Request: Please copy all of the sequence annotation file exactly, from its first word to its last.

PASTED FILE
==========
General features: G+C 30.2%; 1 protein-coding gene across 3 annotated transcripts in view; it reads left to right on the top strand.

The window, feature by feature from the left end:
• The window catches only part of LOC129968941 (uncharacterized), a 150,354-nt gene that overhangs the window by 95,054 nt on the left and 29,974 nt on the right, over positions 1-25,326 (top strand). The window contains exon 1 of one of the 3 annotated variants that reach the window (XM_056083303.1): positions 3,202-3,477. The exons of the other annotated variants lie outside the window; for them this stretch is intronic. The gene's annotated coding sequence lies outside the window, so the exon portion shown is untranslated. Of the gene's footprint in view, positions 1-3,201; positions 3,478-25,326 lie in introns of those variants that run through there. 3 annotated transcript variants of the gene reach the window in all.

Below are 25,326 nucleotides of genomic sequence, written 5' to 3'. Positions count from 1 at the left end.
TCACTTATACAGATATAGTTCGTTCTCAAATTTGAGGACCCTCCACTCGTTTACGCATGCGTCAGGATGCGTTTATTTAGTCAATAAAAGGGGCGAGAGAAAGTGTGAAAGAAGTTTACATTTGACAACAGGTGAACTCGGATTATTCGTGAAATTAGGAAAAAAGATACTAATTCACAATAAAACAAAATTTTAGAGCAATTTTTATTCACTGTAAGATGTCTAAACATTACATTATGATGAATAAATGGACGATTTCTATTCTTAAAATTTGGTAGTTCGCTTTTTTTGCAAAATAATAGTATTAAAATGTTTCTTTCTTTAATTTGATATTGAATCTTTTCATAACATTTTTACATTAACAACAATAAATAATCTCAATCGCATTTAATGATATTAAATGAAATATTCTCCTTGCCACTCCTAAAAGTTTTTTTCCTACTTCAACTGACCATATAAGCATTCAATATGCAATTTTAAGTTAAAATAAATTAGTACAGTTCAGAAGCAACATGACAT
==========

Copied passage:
General features: G+C 30.2%; 1 protein-coding gene across 3 annotated transcripts in view; it reads left to right on the top strand.

The window, feature by feature from the left end:
• The window catches only part of LOC129968941 (uncharacterized), a 150,354-nt gene that overhangs the window by 95,054 nt on the left and 29,974 nt on the right, over positions 1-25,326 (top strand). The window contains exon 1 of one of the 3 annotated variants that reach the window (XM_056083303.1): positions 3,202-3,477. The exons of the other annotated variants lie outside the window; for them this stretch is intronic. The gene's annotated coding sequence lies outside the window, so the exon portion shown is untranslated. Of the gene's footprint in view, positions 1-3,201; positions 3,478-25,326 lie in introns of those variants that run through there. 3 annotated transcript variants of the gene reach the window in all.

Below are 25,326 nucleotides of genomic sequence, written 5' to 3'. Positions count from 1 at the left end.
TCACTTATACAGATATAGTTCGTTCTCAAATTTGAGGACCCTCCACTCGTTTACGCATGCGTCAGGATGCGTTTATTTAGTCAATAAAAGGGGCGAGAGAAAGTGTGAAAGAAGTTTACATTTGACAACAGGTGAACTCGGATTATTCGTGAAATTAGGAAAAAAGATACTAATTCACAATAAAACAAAATTTTAGAGCAATTTTTATTCACTGTAAGATGTCTAAACATTACATTATGATGAATAAATGGACGATTTCTATTCTTAAAATTTGGTAGTTCGCTTTTTTTGCAAAATAATAGTATTAAAATGTTTCTTTCTTTAATTTGATATTGAATCTTTTCATAACATTTTTACATTAACAACAATAAATAATCTCAATCGCATTTAATGATATTAAATGAAATATTCTCCTTGCCACTCCTAAAAGTTTTTTTCCTACTTCAACTGACCATATAAGCATTCAATATGCAATTTTAAGTTAAAATAAATTAGTACAGTTCAGAAGCAACATGACAT